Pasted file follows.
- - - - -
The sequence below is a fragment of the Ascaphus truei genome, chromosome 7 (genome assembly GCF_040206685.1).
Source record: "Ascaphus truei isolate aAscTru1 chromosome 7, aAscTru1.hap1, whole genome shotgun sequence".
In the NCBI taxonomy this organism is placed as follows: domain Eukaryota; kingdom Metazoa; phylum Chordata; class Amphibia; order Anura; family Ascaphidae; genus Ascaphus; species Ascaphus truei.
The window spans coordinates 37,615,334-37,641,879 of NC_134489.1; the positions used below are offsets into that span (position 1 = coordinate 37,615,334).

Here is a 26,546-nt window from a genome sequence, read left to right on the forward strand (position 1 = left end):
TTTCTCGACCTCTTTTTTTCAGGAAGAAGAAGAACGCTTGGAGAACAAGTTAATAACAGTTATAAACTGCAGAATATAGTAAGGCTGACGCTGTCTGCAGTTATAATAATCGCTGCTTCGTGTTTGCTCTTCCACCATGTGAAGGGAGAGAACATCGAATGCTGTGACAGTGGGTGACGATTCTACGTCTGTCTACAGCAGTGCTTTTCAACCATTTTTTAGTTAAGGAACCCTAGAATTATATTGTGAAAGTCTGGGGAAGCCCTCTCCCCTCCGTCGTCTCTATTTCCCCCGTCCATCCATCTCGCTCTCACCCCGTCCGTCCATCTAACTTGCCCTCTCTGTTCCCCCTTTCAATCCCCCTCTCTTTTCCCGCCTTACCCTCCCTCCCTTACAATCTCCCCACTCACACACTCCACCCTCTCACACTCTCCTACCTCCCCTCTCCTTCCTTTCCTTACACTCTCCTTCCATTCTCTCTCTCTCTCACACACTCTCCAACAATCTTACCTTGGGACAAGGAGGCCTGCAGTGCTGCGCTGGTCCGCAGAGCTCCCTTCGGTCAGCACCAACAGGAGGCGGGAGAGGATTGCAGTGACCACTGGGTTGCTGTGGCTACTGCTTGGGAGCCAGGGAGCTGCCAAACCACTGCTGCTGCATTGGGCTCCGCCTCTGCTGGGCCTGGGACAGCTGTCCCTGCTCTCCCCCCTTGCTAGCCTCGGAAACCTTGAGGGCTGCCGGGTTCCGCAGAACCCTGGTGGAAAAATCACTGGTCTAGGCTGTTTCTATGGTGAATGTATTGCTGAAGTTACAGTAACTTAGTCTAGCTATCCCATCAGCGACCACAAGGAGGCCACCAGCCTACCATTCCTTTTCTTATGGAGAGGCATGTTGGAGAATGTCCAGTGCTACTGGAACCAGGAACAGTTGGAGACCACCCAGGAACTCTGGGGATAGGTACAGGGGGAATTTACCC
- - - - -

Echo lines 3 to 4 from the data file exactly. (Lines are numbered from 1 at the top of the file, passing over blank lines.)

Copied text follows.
In the NCBI taxonomy this organism is placed as follows: domain Eukaryota; kingdom Metazoa; phylum Chordata; class Amphibia; order Anura; family Ascaphidae; genus Ascaphus; species Ascaphus truei.
The window spans coordinates 37,615,334-37,641,879 of NC_134489.1; the positions used below are offsets into that span (position 1 = coordinate 37,615,334).